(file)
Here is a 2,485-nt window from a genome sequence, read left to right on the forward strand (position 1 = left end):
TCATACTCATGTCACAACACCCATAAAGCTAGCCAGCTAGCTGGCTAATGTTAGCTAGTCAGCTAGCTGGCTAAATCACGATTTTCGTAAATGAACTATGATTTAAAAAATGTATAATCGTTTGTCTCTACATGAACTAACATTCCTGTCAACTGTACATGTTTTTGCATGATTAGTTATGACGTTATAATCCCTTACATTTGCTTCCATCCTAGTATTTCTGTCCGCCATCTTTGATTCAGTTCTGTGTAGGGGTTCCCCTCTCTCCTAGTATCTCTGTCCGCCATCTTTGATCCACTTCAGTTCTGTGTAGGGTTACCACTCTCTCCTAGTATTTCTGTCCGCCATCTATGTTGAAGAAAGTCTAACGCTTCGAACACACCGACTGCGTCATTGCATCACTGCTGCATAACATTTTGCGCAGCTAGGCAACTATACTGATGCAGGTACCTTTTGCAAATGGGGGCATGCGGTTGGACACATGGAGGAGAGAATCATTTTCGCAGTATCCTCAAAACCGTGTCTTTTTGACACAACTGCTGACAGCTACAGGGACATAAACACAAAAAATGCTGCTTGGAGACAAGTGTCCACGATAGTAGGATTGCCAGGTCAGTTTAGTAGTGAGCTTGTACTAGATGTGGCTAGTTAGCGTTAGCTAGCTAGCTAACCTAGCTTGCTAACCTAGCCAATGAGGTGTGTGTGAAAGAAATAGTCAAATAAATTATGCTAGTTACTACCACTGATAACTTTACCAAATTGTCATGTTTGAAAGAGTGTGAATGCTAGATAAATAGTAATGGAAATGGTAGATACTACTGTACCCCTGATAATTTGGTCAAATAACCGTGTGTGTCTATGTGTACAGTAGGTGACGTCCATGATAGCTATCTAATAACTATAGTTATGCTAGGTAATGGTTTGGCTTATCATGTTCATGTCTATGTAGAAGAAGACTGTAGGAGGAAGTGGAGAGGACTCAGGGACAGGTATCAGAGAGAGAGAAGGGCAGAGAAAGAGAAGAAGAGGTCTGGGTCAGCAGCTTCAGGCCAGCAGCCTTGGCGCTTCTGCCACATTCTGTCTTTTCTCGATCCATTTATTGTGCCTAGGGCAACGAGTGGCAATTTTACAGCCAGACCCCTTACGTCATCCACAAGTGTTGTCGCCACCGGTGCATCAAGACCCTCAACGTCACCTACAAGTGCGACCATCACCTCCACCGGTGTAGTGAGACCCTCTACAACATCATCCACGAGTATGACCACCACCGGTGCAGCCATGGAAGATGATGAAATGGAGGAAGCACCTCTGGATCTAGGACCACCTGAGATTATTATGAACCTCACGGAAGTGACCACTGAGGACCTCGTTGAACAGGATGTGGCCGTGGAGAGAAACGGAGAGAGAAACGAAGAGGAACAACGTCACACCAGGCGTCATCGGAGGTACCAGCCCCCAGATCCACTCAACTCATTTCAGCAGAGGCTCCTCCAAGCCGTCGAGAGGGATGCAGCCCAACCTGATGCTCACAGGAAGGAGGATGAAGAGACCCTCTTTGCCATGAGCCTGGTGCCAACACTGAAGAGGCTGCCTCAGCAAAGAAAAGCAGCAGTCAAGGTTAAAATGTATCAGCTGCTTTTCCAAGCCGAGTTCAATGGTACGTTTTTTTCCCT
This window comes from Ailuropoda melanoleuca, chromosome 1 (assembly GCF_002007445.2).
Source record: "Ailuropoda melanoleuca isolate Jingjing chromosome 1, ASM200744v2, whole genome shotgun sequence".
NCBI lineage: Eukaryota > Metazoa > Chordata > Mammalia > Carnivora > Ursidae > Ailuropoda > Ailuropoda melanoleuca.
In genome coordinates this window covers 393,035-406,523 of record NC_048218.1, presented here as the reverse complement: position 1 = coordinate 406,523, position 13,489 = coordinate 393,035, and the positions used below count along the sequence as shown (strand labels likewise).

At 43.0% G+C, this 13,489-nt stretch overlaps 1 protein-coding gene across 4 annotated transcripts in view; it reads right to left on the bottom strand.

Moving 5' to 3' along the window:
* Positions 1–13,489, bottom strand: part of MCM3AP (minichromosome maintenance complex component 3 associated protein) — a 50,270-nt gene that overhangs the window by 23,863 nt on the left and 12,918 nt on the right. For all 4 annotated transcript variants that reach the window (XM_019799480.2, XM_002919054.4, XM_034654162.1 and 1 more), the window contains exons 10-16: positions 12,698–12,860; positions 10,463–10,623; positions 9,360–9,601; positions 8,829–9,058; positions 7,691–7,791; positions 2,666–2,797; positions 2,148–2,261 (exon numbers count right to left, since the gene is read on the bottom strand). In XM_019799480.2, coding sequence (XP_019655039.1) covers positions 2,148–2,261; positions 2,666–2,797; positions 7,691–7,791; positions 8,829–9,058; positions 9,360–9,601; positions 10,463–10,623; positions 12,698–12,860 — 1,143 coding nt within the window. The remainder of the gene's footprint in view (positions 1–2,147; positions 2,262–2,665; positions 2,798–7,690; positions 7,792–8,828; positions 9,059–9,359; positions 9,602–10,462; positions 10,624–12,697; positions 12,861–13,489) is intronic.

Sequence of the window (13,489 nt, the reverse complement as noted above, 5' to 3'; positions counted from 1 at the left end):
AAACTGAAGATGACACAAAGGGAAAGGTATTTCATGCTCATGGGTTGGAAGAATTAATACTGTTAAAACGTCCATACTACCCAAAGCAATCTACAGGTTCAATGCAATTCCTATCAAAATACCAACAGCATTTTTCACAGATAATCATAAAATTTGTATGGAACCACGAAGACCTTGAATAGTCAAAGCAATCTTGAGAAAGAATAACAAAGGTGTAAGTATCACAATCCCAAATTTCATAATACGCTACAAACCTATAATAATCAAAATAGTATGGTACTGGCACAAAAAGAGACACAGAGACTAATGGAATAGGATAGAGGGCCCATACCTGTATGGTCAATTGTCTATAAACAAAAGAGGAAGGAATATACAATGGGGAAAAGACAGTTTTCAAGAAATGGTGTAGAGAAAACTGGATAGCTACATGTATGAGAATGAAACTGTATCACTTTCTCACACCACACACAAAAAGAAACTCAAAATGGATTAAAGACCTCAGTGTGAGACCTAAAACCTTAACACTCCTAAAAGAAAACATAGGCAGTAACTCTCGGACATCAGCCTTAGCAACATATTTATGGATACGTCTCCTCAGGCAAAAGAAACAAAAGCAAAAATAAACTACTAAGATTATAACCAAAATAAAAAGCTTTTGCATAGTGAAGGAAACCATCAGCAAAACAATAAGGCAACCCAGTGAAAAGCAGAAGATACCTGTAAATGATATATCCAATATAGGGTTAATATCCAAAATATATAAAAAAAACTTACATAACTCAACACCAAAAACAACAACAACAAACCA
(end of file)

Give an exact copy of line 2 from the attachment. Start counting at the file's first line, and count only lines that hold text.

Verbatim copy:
TCATACTCATGTCACAACACCCATAAAGCTAGCCAGCTAGCTGGCTAATGTTAGCTAGTCAGCTAGCTGGCTAAATCACGATTTTCGTAAATGAACTATGATTTAAAAAATGTATAATCGTTTGTCTCTACATGAACTAACATTCCTGTCAACTGTACATGTTTTTGCATGATTAGTTATGACGTTATAATCCCTTACATTTGCTTCCATCCTAGTATTTCTGTCCGCCATCTTTGATTCAGTTCTGTGTAGGGGTTCCCCTCTCTCCTAGTATCTCTGTCCGCCATCTTTGATCCACTTCAGTTCTGTGTAGGGTTACCACTCTCTCCTAGTATTTCTGTCCGCCATCTATGTTGAAGAAAGTCTAACGCTTCGAACACACCGACTGCGTCATTGCATCACTGCTGCATAACATTTTGCGCAGCTAGGCAACTATACTGATGCAGGTACCTTTTGCAAATGGGGGCATGCGGTTGGACACATGGAGGAGAGAATCATTTTCGCAGTATCCTCAAAACCGTGTCTTTTTGACACAACTGCTGACAGCTACAGGGACATAAACACAAAAAATGCTGCTTGGAGACAAGTGTCCACGATAGTAGGATTGCCAGGTCAGTTTAGTAGTGAGCTTGTACTAGATGTGGCTAGTTAGCGTTAGCTAGCTAGCTAACCTAGCTTGCTAACCTAGCCAATGAGGTGTGTGTGAAAGAAATAGTCAAATAAATTATGCTAGTTACTACCACTGATAACTTTACCAAATTGTCATGTTTGAAAGAGTGTGAATGCTAGATAAATAGTAATGGAAATGGTAGATACTACTGTACCCCTGATAATTTGGTCAAATAACCGTGTGTGTCTATGTGTACAGTAGGTGACGTCCATGATAGCTATCTAATAACTATAGTTATGCTAGGTAATGGTTTGGCTTATCATGTTCATGTCTATGTAGAAGAAGACTGTAGGAGGAAGTGGAGAGGACTCAGGGACAGGTATCAGAGAGAGAGAAGGGCAGAGAAAGAGAAGAAGAGGTCTGGGTCAGCAGCTTCAGGCCAGCAGCCTTGGCGCTTCTGCCACATTCTGTCTTTTCTCGATCCATTTATTGTGCCTAGGGCAACGAGTGGCAATTTTACAGCCAGACCCCTTACGTCATCCACAAGTGTTGTCGCCACCGGTGCATCAAGACCCTCAACGTCACCTACAAGTGCGACCATCACCTCCACCGGTGTAGTGAGACCCTCTACAACATCATCCACGAGTATGACCACCACCGGTGCAGCCATGGAAGATGATGAAATGGAGGAAGCACCTCTGGATCTAGGACCACCTGAGATTATTATGAACCTCACGGAAGTGACCACTGAGGACCTCGTTGAACAGGATGTGGCCGTGGAGAGAAACGGAGAGAGAAACGAAGAGGAACAACGTCACACCAGGCGTCATCGGAGGTACCAGCCCCCAGATCCACTCAACTCATTTCAGCAGAGGCTCCTCCAAGCCGTCGAGAGGGATGCAGCCCAACCTGATGCTCACAGGAAGGAGGATGAAGAGACCCTCTTTGCCATGAGCCTGGTGCCAACACTGAAGAGGCTGCCTCAGCAAAGAAAAGCAGCAGTCAAGGTTAAAATGTATCAGCTGCTTTTCCAAGCCGAGTTCAATGGTACGTTTTTTTCCCT